Actions to move endangered species to another island, country or continent in order to preserve the species are highly controversial in the research community. But this strategy is now gaining increasing acceptance – because it could be the last resort to save a species.
Desperate to save a species of Hawaiian seabird from rising sea levels, scientists are now relocating the tiny birds to a new island hundreds of kilometers away. Similar migrations have been proposed for other birds, lizards, butterflies and flowers.
The dangers of transporting both animals and plants are well known. Aliens, because they have no natural enemies, can replace other species and habitat types when they arrive in a new habitat. They can reduce local natural diversity and bring diseases and parasites with them.
In the United States, Asian carp has spread through rivers and streams across the country and threatens to destroy the native ecosystem. Starlings from Europe destroy crops and drive away songbirds. Zebra mussels from Eurasia, which have an exceptionally high dispersal ability, decimate the indigenous population. Kudzu vines were planted from Japan to stabilize soil and have spread to dozens of states where they smother other plants.
In Norway, mink, salmon parasite Gyrodactylus salaris, sitka spruce, American lobster, king crab, Canada goose, signal lobster, cane plague, garden lupine and giant bear crackers are examples of alien species that have managed to establish themselves and that cause negative effects on natural diversity. Norway has its own action plan to combat harmful alien organisms.
In the European Union, the societal costs of invasive alien species are estimated to be at least €12 billion annually, and in 2014 the European Union adopted a regulation to combat invasive alien species.
Salvation could be
But for the Tristram seabird tern on Tern Island in northeast Hawaii, moving about 40 chicks to artificial burrows more than 500 miles away could bring new hope to the species. These swallows are in danger of extinction.
Biologist Eric VanderWerf of the nonprofit Pacific Rim Conservation says Tern Island, which lies just 1.8 meters above sea level, is being swept away by rising sea levels.
According to the United Nations Climate Panel, the sea has not risen faster for at least 3,000 years.
Climate change increases the need to transfer species. To save the barnacles, says VanderWerf, we must take action before the population declines dramatically.
The Joe Biden administration has announced changes to US legislation to protect endangered species, which could potentially make it easier to move some endangered species to places where they were not previously recorded.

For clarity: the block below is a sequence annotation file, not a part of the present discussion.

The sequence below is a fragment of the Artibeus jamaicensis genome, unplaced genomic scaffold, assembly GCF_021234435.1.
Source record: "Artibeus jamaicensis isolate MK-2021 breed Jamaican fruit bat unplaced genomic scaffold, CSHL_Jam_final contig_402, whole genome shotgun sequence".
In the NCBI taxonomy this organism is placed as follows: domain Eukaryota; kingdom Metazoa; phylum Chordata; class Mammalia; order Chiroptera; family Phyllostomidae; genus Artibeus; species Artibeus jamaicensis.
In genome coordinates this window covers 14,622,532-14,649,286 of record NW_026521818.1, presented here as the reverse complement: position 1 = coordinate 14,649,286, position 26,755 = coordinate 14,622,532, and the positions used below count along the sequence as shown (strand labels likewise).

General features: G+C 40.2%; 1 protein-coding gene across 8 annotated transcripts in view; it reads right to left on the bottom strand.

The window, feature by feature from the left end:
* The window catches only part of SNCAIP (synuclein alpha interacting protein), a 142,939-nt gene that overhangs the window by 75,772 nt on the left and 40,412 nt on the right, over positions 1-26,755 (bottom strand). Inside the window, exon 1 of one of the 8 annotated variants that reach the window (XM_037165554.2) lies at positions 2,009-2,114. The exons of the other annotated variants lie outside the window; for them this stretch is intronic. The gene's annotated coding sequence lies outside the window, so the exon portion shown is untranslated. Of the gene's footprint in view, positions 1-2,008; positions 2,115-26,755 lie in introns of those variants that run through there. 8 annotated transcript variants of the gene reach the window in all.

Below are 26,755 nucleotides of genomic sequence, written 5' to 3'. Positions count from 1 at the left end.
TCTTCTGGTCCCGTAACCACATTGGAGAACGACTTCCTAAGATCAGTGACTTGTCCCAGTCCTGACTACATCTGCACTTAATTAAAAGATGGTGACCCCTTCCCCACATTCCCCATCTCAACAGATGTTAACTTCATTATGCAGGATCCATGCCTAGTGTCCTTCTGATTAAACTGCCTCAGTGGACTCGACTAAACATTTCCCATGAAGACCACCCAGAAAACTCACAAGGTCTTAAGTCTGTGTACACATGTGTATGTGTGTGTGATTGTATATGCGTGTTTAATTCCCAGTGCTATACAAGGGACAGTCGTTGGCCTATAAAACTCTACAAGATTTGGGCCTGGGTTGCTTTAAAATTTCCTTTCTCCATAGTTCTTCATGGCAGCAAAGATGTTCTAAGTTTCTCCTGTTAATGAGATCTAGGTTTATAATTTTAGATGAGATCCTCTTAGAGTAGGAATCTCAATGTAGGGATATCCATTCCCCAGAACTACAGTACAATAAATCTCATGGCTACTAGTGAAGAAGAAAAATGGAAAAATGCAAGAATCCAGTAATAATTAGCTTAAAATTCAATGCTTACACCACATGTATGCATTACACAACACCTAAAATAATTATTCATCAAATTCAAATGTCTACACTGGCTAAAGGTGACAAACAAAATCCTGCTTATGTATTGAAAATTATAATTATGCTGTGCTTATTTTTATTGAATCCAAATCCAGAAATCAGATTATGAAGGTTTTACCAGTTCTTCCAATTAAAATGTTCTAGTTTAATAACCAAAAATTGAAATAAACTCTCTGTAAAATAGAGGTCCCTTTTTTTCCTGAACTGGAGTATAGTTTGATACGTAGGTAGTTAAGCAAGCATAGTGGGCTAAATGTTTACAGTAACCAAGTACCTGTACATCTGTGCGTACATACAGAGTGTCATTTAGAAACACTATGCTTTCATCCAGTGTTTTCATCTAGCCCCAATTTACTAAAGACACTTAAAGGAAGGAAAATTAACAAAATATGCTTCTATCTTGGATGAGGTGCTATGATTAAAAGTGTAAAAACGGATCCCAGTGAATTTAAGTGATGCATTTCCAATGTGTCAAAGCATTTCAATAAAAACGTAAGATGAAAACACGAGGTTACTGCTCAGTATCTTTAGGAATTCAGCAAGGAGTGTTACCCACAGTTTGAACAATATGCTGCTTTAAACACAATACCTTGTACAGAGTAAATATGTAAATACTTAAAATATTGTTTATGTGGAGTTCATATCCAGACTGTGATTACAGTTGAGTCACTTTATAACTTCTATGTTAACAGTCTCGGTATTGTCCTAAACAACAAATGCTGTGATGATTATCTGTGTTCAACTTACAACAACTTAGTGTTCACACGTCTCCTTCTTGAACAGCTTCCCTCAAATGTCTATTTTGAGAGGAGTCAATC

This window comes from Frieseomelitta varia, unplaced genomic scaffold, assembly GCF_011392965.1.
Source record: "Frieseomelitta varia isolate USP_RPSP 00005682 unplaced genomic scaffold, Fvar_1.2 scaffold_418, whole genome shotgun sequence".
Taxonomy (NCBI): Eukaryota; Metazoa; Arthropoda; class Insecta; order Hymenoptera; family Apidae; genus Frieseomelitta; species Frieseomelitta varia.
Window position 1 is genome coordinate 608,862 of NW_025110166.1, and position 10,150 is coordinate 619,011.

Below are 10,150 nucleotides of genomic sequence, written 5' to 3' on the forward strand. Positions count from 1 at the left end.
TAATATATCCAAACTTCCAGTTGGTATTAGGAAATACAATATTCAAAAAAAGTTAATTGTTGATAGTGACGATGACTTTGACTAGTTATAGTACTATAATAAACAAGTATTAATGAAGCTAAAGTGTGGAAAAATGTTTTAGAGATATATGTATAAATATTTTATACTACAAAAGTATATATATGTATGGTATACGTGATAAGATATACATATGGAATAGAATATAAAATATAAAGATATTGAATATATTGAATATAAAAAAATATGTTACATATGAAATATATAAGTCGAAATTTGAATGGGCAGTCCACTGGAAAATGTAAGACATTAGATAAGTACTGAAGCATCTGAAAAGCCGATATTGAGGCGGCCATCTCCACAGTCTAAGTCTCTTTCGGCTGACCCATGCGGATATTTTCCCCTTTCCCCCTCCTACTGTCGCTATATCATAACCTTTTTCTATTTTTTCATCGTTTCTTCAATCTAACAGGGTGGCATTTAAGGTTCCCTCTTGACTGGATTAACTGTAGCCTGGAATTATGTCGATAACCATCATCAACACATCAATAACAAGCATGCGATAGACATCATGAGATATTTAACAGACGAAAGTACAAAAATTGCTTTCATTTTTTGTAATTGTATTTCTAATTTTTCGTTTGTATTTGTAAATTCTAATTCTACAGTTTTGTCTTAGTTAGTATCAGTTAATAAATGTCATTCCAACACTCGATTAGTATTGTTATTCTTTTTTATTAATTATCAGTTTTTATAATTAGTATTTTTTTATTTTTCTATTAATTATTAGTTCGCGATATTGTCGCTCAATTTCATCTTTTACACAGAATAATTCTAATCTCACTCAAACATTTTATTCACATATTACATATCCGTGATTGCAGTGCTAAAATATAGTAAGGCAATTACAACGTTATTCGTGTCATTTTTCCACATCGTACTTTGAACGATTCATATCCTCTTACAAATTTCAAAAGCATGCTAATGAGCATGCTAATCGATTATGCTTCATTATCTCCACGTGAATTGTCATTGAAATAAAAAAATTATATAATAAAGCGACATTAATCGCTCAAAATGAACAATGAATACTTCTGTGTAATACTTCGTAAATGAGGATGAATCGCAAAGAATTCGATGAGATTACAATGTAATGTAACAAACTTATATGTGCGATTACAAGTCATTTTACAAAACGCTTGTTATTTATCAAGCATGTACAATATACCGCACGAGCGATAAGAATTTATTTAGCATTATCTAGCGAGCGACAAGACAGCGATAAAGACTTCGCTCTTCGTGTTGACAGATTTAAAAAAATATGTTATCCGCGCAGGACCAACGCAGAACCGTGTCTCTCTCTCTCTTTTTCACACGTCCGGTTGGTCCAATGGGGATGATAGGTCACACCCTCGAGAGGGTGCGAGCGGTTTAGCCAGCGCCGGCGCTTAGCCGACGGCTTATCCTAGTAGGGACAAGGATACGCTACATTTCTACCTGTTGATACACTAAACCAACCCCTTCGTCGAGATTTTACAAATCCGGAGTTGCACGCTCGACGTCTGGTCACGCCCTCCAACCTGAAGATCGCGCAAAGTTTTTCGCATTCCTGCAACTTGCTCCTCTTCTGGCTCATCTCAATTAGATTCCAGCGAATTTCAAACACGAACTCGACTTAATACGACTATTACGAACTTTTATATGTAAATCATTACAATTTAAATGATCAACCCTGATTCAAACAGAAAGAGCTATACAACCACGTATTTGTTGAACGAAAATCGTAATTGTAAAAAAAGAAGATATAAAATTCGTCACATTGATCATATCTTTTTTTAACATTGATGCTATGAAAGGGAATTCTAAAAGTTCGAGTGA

Therefore, American experts and researchers are now looking into the possibility of moving species such as deer, butterflies, lizards, and desert flowers.
Critics fear that repopulating the species could lead to undesirable ecological consequences, such as foreign species replacing existing populations.
You must change the mindset
The new law, which is likely to be finalized this summer, reflects a fundamental shift in the way we think about protecting and conserving species, says biologist Jason MacLachlan, who works at the University of Notre Dame.
McLachlan points out that rising temperatures have consequences for many species.
– We are forced to reconsider our way of thinking – even if it is uncomfortable. He asks, can we say that one species is fine and the other is not.
Researcher Mark Schwartz of the University of California says he was initially skeptical of the idea of moving species for conservation when biologists first began discussing it a large number of years ago. But today, he sees, many species are at risk of extinction.
He believes that doing nothing can be a costly mistake.
James Watson, a conservation researcher at the University of Queensland in Australia, believes many species must be repopulated if extinction is to be prevented.
– Among other things, the increasingly dangerous forest fires caused by the climate forced the issue of resettlement, he believes. He points out that the huge individual wildfires have all likely destroyed the last habitats of certain species.
– We’ve already played Russian roulette with the climate. And he thinks we might as well take a little risk.
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